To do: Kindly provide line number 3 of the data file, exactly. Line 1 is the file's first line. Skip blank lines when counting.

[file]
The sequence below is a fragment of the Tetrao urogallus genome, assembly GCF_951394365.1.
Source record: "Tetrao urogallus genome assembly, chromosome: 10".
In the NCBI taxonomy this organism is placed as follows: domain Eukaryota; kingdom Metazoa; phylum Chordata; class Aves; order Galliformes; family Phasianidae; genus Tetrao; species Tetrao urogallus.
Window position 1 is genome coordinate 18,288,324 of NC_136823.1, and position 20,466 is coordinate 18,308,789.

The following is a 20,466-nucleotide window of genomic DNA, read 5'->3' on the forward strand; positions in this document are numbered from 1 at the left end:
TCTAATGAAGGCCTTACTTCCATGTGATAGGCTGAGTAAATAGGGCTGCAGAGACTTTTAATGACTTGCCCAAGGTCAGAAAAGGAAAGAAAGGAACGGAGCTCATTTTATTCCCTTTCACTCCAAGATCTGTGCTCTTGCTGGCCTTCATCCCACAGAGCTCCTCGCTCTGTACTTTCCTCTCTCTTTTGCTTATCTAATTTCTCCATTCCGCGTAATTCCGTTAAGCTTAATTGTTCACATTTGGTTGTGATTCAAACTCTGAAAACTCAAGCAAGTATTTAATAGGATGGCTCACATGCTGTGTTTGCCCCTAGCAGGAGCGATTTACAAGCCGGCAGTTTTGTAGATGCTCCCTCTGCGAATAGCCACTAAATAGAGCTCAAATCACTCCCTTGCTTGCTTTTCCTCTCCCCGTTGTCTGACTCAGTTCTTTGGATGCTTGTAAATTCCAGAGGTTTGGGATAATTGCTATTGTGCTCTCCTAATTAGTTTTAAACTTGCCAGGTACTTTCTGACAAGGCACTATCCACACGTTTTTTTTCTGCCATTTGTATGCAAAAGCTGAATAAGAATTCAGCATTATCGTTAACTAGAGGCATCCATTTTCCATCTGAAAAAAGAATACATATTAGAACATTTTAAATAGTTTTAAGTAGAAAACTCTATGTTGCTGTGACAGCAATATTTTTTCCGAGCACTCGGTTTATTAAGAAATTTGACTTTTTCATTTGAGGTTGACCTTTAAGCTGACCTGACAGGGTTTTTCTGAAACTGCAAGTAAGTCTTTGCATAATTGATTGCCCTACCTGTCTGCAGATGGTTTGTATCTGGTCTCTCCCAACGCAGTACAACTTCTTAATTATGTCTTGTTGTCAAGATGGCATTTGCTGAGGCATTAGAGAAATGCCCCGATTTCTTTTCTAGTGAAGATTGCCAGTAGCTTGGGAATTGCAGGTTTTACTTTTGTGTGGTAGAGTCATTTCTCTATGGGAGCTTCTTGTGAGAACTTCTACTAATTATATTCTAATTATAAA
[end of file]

In the NCBI taxonomy this organism is placed as follows: domain Eukaryota; kingdom Metazoa; phylum Chordata; class Aves; order Galliformes; family Phasianidae; genus Tetrao; species Tetrao urogallus.